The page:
[sic] Magazine

Tim Hecker – Love Streams

His first release for 4AD, Love Streams is Tim Hecker’s eighth, increasingly high profile LP. Drawing from his deep background in urban noise, abstract ambient and drone, it again welcomes contribution from experimental composer Kara-Lis Coverdale, as well as from Grímur Helgason, the same collaborators who worked with Hecker on 2013’s similar Virgins. Featuring also the sliced and diced 15th century re-scoring of the blissful Icelandic Choir Ensemble, however, and reputedly the product of Hecker’s thoughts on the “transcendental voice in the age of auto-tune”, Love Streams gives a literal voice to the human arrangement of his compositions. Its relationship with Hecker’s array of technology is uneasy and this disquieting abrasion, a frostily married couple, gives Love Streams and its running order the direction it requires. Though paranoid in places, it nevertheless paints a generally optimistic view of a near future in which both can play their part, Hecker’s inhuman distortion equally given voice to surge to shouting peaks, reverberating space often saying even more.

Creating something largely peaceful out of technological and temporal chaos, Love Streams is intelligent, bite-size modern composition. Relatively speaking it’s also not particularly experimental and it’s eminently listenable as a result, engaging both the head and the heart. Occasionally it’s more like art than traditional music, though. There’s an installation quality to “Violet Monumental I”, for example, which plays like the echoes of a gallery opening, barely-there organ drones amassing eventually to menacing drown out the chatter. This and palate cleansers built on electric interference invite highbrow interpretation, but there may simply be little to find. This is because Love Streams conjures images instead of words, its lack of intelligible lyrics a stylistic choice to ensure no misplaced meaning.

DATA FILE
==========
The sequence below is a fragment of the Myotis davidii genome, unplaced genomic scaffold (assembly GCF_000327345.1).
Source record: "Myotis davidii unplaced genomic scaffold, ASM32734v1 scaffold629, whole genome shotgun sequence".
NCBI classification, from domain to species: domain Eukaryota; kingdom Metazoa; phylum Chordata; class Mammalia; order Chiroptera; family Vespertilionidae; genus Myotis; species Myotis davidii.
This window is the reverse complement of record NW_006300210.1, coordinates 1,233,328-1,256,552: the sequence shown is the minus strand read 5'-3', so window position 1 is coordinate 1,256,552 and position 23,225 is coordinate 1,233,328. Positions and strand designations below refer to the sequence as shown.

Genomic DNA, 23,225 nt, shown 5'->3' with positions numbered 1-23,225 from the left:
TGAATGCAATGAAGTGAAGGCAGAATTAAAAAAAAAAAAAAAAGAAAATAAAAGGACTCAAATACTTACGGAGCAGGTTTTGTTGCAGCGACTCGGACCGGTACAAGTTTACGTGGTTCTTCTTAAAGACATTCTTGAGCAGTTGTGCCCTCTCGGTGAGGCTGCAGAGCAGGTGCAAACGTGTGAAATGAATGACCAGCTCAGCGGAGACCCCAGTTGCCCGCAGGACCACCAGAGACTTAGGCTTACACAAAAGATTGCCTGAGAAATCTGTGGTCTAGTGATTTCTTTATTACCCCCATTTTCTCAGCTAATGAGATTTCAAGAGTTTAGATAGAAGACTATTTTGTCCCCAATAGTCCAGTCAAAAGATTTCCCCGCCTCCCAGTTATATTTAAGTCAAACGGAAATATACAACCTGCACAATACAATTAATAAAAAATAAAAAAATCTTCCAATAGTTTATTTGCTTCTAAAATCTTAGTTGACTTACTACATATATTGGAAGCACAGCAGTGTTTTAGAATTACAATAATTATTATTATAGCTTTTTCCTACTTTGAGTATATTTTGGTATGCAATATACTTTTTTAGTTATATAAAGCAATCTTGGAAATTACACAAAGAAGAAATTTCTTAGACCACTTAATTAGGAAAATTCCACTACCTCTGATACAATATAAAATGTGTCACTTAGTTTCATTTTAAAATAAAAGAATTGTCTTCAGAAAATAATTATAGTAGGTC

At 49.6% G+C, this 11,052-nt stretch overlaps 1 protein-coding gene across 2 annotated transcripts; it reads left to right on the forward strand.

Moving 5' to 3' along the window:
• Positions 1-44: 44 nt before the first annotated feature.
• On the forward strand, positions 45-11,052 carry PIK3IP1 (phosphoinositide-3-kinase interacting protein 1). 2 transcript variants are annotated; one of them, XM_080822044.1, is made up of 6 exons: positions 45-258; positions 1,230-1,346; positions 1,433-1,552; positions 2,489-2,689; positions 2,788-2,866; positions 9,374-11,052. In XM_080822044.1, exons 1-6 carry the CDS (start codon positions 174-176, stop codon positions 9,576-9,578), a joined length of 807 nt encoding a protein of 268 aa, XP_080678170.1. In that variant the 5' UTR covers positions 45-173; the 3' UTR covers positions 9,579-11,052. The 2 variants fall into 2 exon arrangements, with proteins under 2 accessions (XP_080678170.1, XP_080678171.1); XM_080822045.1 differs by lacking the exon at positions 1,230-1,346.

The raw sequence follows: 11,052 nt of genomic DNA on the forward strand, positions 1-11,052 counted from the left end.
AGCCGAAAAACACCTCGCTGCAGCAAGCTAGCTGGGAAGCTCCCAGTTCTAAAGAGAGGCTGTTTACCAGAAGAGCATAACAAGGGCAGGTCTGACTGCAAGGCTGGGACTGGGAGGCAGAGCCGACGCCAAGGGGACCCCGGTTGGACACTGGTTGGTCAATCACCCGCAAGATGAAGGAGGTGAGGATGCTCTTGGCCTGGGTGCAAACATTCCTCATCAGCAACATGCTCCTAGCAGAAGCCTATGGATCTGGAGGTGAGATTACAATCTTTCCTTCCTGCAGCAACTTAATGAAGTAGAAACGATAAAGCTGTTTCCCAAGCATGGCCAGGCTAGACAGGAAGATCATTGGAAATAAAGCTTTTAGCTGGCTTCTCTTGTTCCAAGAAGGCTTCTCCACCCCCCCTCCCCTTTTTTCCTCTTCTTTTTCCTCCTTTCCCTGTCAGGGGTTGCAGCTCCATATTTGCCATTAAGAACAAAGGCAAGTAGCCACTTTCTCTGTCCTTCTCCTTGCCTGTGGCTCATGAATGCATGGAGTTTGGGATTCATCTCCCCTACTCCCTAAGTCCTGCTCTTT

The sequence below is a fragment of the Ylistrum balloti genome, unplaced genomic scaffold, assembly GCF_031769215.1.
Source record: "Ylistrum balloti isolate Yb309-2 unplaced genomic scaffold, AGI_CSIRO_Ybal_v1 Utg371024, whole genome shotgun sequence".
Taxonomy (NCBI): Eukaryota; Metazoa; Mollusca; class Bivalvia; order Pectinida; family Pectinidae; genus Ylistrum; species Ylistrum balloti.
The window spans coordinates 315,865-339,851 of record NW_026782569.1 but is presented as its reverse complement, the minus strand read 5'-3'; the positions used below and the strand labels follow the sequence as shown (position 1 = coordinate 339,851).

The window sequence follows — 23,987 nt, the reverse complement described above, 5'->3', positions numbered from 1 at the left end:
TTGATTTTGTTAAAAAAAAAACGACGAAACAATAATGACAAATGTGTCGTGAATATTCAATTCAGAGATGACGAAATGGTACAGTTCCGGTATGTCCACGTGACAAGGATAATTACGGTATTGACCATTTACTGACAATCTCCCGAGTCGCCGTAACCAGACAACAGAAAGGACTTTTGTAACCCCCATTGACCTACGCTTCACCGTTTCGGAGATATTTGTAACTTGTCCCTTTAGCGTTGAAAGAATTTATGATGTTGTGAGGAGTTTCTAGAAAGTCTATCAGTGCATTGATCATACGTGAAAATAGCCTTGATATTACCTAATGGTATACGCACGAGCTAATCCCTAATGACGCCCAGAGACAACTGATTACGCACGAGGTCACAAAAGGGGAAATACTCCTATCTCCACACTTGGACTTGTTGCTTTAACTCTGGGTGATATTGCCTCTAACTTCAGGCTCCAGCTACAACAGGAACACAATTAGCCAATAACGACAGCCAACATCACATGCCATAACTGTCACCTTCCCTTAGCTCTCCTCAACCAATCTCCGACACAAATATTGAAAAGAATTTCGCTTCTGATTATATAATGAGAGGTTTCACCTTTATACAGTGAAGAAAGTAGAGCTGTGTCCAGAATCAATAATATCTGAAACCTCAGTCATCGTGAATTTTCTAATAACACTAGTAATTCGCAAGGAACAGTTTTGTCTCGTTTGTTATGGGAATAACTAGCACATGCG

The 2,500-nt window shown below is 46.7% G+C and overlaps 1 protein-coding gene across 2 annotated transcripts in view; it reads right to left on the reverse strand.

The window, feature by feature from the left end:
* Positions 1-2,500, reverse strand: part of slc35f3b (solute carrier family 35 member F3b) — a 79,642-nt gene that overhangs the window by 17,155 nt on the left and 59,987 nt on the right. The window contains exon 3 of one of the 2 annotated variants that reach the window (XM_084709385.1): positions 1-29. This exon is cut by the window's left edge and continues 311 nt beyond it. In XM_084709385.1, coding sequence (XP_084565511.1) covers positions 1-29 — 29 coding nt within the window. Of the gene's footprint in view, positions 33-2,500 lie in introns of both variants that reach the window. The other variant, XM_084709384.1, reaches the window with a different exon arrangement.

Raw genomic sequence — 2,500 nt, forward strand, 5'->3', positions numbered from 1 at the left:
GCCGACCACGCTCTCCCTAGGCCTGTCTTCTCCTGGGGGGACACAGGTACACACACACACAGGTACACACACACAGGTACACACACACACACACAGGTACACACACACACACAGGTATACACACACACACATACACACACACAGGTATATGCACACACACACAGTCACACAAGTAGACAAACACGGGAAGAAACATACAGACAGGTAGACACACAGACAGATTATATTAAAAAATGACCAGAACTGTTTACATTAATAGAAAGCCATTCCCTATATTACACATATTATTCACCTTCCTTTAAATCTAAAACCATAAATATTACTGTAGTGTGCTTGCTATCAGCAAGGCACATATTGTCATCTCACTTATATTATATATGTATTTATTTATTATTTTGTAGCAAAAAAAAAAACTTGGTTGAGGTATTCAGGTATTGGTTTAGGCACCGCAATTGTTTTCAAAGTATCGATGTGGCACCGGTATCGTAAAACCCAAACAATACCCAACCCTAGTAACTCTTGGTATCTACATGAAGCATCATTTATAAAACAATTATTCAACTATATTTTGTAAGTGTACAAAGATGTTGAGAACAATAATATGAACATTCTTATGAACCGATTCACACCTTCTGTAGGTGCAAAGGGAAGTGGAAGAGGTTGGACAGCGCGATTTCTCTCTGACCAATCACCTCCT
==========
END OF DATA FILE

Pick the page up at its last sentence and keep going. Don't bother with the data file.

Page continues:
Continuing Virgins’ deployment of soothing woodwind, a sub-plot of organic parp and flutter balances the album’s skittering pulse of electronics, stumbling percussion tempered with dreamy synths, organ and the ear-filling hiss of ambient space. Much of Love Streams seems to happen at the edge of earshot as a consequence, micro-details firing off like synapses from a main branch of thought. The second half of “Violet Monumental” is striking then for its technicolour clarity, a crumpled beat and rich stereo-scanning dither inviting you to dive deeper than your lungs can cope with. The louder it plays the more irresistible the allure, “Black Phase” too pulling like an undertow, creaking like a Ben Frost timber-frame, choral stabs piercing the mood where one might more readily expect piano.

Love Streams doesn’t feel as lonely as Virgins. And it’s infinitely more approachable than Ravedeath, 1972. There’s an argument it could even be representative of a new type of truly neo-classical, a fusion of the centuries old with the digital corruption of today. Whether or not it wants the attention in any case, Love Streams is the sound of Hecker opening up his world for greater inspection. Though it often seems the size of a parallel universe, you’re left with the impression you’ll have to do most of looking with a microscope.

Best track: “Castrati Stack”

~Love Streams is released April 8th via 4AD.~